The series of events began in July 2015 when a Good Samaritan donor started the chain in Madison, Wisconsin. The donor wanted to altruistically donate her kidney sometime in a five-day window so that she could recover in time for her college classes to start in the fall. The NKR identified a four-way swap that included a 14-year-old kidney transplant candidate at Children’s Healthcare of Atlanta. Doctors accepted the donor’s offer, Emory’s HLA lab completed physical crossmatching and the NKR finalized the swap logistics. All seemed ready to go.

A week before the scheduled surgeries, the paired donor in position 3 of the four-way swap decided against donating. The planned recipient of this kidney was an adult patient at Emory Transplant Center. So the centers quickly identified a “repair” option — the donor in position 2 could step in and donate a kidney to the position 3 candidate. Emory’s HLA lab performed a virtual crossmatch for the candidate. But then a few days before surgery, the candidate’s donor developed an elevated liver enzyme count and was ruled out. The centers identified a second repair option using virtual crossmatching and quickly solved this problem.

“Both of our centers [Emory and UW-Madison] worked hard to save the entire swap through the challenges that unfolded in the last several days before the scheduled transplant,” says Mathews.
Thanks to Mathews and her team’s hard work and the generosity of the altruistic donor in Madison, the swap began as planned, and the patient at Children’s received a living donor kidney. And at the end of the chain, the Emory waitlisted patient received a well-matched transplanted kidney as needed.

Mathews received the award on behalf of her team at the NKR’s Season of Miracles awards gala in New York City on May 4. “I dedicated my award to the entire Emory team that helped make these transplants successful, and I thanked my husband for his support,” says Mathews. “Living donor swaps/exchanges require tremendous coordination and expertise by our HLA lab, transplant surgeons, nephrologists, anesthesiologists, transplant clinic staff, bedside nurses, and O.R. staff. They all made it happen.”

Liver Transplant Recipient Celebrates Silver Liverversary

patient story 8-11On July 2, Terri Willis celebrated her 25th anniversary with her transplanted liver. Over the years, Willis, who lives in Douglasville, has become one of the Emory Transplant Center’s most vocal advocates on the benefits of organ donation and liver transplantation, talking to other transplant candidates and recipients, participating in many transplant events and writing about her experiences on Facebook and blog posts.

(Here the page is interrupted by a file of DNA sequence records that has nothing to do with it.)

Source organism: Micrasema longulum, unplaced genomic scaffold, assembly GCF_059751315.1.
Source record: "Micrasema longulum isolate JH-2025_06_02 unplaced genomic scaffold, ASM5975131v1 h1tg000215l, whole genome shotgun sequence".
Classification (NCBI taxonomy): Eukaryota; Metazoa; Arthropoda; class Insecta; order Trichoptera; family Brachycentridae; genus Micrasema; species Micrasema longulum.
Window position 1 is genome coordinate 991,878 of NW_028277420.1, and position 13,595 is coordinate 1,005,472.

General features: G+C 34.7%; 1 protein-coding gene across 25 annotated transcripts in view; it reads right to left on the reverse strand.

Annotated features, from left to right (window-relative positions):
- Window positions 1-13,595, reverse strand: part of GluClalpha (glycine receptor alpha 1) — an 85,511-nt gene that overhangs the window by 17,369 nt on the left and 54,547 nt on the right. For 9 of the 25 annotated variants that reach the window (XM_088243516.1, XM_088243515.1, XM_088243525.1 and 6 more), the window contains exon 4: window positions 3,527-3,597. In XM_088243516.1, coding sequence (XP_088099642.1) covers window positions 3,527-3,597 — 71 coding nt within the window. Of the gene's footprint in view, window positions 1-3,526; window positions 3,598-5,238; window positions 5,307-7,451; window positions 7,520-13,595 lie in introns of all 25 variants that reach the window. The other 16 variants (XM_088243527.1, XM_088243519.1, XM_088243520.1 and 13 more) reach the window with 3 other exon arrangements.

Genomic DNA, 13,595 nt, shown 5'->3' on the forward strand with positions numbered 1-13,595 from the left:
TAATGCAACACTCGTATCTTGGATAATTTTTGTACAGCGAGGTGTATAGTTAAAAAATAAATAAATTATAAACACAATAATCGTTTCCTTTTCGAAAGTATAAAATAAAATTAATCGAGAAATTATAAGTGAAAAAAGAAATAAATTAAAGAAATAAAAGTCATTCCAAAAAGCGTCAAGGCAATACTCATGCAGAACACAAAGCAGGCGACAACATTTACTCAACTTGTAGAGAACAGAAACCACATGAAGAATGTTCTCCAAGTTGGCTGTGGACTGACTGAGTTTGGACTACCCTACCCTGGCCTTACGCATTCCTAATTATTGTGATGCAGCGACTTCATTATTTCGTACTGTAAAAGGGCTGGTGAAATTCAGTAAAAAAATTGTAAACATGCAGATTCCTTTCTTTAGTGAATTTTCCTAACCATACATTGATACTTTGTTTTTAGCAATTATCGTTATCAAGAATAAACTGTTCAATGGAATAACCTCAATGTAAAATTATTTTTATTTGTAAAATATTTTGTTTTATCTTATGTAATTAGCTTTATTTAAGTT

“If someone had not said yes to organ donation, I would not be here,” she says.

Willis had her liver transplant at age 13 at Children’s Healthcare of Atlanta at Egleston, but she has been an Emory Transplant Center patient since 1999. Her liver failed 25 years ago as the result of a metabolic disorder called tyrosinemia, a genetic defect that causes the immune system to break down the amino acid tyrosine, the building block of most proteins. When tyrosine and other byproducts build up in the tissues and organs, it can lead to nosebleeds, dietary issues, problems with the central nervous system, liver and kidney failure, and hepatocarcinoma. Willis developed tumors throughout her liver, and her transplant saved her life, keeping the cancer from spreading to other organs.

Willis has been running for years to stay in shape, and has participated in five U.S. Transplant Games mostly in track and field events. She is an inspiration to other recipients — to everyone who has ever heard her story.

Willis remains optimistic, even though she is currently experiencing a few issues with her liver and kidneys due to her medications and the age of her organ graft. The road hasn’t always been easy. She had two quickly resolved episodes of rejection in the mid-1990s and one eight-month long episode this year that has been more of a setback. But she keeps her positive attitude and shows other transplant recipients what a little grit can do by continuing to walk and run. “I want other patients to see that they can be active post-transplant,” she says. She ran Douglasville’s Hydrangea Festival 5K road race on June 5 in a specially made t-shirt in celebration of her upcoming liverversary. She gave her finisher’s medal to her longtime transplant hepatologist, Dr. Samir Parekh, who is pictured above with Willis.

Emory Transplant Center’s Living Donor Wall Has 85 New Names

new namesWe are proud to announce that 85 new names have been added to the Emory Transplant Center Living Donor Wall. Spanning one entire wall of the Transplant Center, the Living Donor Wall made its debut in 2007. Since its premiere, we are happy to report that we have had to expand it a total of three times, with additions made in 2009, 2011 and 2013. Today, the wall displays nearly 500 selfless individuals who have donated organs along with the relationship they have to their recipients.